- Tattoo Tributes – Mancunians are flooding to get inked with the iconic image of the Manchester Bee, a symbol of the city’s textile industry. The worker bee represents hard work and unity as well as coming together for the greater good. Family members of victims have joined emergency workers to get this little insect tattooed on them as a way of memorialising those lost and injured as well as showing the resilience of the city’s community. Tattoo parlours across Manchester, the UK and around the world are charging £50 for each inking and this money is being donated to the families of the victims.
- Bar Bills Covered – Edmund Hall, from London, set up a JustGiving page to raise money to put some cash behind the bar in The Turing Tap, a pub near the Manchester Royal Infirmary. He acknowledges “alcohol isn’t the answer to the stress and trauma that the emergency services have experienced today” but he considered it a way of saying thank you to those men and women who were at the scene and continue to treat the victims. Edmund started the pot off with £100 and as it stands the campaign has raised an incredible £11,913 thanks to the generosity of 750 good people.
- Put Your Best Face Forward – a non-profit based in Beverly Hills, Face Forward, works with survivors of disfiguring crimes and violence. In the wake of the injuries sustained by the nail bomb, this organisation is not only offering free facial reconstructive surgery but also to cover the airfares, accommodation, medicine, anaesthesiologists and the costs of after-care nurses. This is just one example of the way in which organisations around the world have offered their specialist skills for the victims of the Manchester attack.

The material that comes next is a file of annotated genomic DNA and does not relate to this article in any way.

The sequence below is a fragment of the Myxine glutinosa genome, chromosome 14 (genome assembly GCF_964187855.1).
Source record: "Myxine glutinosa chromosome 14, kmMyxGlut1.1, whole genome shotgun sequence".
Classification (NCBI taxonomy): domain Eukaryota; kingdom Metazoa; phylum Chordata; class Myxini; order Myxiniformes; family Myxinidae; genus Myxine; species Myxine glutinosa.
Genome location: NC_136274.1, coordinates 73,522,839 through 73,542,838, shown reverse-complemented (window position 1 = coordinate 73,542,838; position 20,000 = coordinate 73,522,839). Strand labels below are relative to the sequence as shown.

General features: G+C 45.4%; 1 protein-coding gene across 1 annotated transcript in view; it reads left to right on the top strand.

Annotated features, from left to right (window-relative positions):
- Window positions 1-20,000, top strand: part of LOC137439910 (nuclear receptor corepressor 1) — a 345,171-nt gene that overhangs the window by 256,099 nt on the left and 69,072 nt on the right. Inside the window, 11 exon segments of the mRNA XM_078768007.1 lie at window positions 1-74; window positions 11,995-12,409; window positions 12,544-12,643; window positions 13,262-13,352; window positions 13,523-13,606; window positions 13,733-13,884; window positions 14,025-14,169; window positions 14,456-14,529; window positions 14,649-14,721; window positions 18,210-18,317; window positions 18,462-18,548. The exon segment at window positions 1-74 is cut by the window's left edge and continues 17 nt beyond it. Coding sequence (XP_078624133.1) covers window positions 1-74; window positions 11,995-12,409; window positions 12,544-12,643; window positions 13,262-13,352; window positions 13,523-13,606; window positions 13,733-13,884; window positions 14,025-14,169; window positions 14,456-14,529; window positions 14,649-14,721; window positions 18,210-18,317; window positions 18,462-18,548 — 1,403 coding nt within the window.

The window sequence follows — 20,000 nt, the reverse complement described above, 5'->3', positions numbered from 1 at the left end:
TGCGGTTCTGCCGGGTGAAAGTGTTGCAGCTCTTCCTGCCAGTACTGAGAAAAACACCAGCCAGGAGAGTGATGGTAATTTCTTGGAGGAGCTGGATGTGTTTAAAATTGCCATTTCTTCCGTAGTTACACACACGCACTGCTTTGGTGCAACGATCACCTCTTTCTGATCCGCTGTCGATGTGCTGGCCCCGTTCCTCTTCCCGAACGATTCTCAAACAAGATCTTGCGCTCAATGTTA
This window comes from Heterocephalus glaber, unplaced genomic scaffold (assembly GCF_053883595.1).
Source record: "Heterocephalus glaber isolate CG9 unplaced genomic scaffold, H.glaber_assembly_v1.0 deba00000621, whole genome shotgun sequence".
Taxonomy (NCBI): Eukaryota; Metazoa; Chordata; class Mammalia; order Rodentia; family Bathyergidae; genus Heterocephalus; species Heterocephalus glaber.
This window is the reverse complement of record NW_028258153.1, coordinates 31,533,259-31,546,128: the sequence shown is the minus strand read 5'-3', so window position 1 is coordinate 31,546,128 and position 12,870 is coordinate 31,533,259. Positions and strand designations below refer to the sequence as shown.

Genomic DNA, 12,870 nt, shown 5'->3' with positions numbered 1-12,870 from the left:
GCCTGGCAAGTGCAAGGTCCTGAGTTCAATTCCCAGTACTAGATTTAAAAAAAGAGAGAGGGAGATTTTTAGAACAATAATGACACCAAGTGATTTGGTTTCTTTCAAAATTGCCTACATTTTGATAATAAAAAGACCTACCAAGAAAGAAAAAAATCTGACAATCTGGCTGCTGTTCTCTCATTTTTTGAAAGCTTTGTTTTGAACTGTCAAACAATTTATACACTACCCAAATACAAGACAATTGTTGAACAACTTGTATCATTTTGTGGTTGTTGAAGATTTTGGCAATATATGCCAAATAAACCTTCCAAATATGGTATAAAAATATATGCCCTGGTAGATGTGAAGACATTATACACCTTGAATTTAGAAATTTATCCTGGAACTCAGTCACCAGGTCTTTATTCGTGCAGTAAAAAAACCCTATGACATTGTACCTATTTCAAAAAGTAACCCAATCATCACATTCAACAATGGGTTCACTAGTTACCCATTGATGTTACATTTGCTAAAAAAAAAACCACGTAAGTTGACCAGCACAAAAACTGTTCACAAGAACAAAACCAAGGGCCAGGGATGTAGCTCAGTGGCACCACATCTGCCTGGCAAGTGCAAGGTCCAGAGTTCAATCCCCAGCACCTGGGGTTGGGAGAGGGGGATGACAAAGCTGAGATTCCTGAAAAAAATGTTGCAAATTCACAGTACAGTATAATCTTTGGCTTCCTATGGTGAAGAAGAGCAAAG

- “Don’t Look Back in Anger” – In the wake of tragedies like this, communities come together. Manchester has suffered a heart-breaking event and the strength of the people picking up the pieces has been inspirational. At a minute’s silence in the city earlier this week, a lone woman, Lydia Bernsmeier-Rullow, started singing one of the best known songs from one of the city’s most successful band, Oasis. The emotional sing-along of Don’t Look Back in Anger is moving on so many levels that there’s not much more I can say. Just watch the video.
There have been times this week when it has been hard to see the good in the world. The fact that I follow one of the victims on Twitter came to my attention less than 24 hours after the attack. Twitter is a relatively autonomous social networking platform but it still shook me. It was a tangible link, a personal connection to an eighteen-year-old girl I had never met but the news of whose death definitely affected me more than reports of other recent terrorist attacks. Manchester’s community spirit has been truly inspirational and something they can be deeply proud of. It is this unity which will help the city move forward and, in time, start to heal. In the darkest of times, the good of humanity always shines through.